For example, when considering debit card fraud, if an unscrupulous actor wants to close a banking customer’s debit card and see if funds can be transferred back to them, the bank can implement post fraud actioning with the possibility of reversing fraudulent activity. Also, banks can use analytics enabled by automation to identify potential fraud risks in real time. 

An individualised customer experience

Many Australian banks say the customer experience during onboarding can often be poor despite the best efforts of staff. This is why leading banks are looking at automation as a means to bring down the customer onboarding time by as much as 50%, according to UiPath’s customer research. Currently, it can take an average of three weeks to onboard a new banking customer using traditional, manually-led methods of document processing.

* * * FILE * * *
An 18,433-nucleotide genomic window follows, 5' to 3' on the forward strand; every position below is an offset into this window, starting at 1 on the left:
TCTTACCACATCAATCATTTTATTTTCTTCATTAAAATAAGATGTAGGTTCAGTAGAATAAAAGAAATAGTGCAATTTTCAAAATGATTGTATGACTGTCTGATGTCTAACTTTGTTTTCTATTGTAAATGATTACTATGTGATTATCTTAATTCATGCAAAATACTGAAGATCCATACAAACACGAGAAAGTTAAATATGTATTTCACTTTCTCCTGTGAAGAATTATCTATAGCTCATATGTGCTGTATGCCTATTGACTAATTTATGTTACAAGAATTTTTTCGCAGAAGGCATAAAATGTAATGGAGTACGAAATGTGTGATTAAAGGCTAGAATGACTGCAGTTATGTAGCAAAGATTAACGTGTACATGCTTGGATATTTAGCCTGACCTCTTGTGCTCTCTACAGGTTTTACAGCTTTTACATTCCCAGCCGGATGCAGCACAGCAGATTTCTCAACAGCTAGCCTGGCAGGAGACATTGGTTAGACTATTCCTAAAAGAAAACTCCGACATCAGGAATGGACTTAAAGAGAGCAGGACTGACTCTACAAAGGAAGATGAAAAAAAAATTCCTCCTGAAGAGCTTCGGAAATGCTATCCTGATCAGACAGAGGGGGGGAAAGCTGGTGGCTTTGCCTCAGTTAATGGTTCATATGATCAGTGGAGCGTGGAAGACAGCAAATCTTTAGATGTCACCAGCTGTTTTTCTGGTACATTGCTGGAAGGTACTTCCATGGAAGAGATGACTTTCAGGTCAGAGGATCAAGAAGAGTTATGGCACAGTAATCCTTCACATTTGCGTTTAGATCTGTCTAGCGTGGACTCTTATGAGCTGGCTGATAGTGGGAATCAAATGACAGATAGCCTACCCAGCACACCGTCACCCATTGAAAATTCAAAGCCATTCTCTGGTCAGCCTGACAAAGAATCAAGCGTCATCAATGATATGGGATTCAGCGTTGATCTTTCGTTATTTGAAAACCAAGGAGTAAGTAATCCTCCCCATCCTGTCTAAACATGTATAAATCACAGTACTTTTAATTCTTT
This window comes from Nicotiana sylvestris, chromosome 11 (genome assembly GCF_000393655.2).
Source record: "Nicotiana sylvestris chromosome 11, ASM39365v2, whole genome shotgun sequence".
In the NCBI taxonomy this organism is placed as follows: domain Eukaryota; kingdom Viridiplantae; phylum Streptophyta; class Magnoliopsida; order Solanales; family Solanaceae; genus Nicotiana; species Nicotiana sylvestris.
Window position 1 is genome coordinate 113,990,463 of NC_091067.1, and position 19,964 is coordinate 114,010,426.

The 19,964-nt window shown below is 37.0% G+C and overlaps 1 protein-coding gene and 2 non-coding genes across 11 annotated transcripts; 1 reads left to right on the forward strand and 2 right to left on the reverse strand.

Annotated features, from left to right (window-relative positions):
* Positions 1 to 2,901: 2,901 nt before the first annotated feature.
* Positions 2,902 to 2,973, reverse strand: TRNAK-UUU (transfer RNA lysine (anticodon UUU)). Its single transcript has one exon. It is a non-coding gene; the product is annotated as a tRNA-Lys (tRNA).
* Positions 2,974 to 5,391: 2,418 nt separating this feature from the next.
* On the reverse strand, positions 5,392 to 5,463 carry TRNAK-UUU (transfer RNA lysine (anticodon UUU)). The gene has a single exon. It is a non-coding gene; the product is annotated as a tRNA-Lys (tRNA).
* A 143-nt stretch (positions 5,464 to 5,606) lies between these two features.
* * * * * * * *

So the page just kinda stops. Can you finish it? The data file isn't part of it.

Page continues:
Most banks want to bring this down to 2-3 days, which is achievable with automated marketing intelligent document processing. This level of automation can streamline the entire customer journey by automatically handling, reviewing and extracting data from documents. It makes the onboarding experience much faster and smoother for customers while significantly reducing the time it takes banking employees to manually conduct this process.   

As clients are onboarded, automation lets banks better store and analyse large volumes of customer data to offer an individualised level of customer service. For example, automation can be used to create machine learning models that analyse the living expenses of clients and proactively send them tailored offers to support their financial and expense management.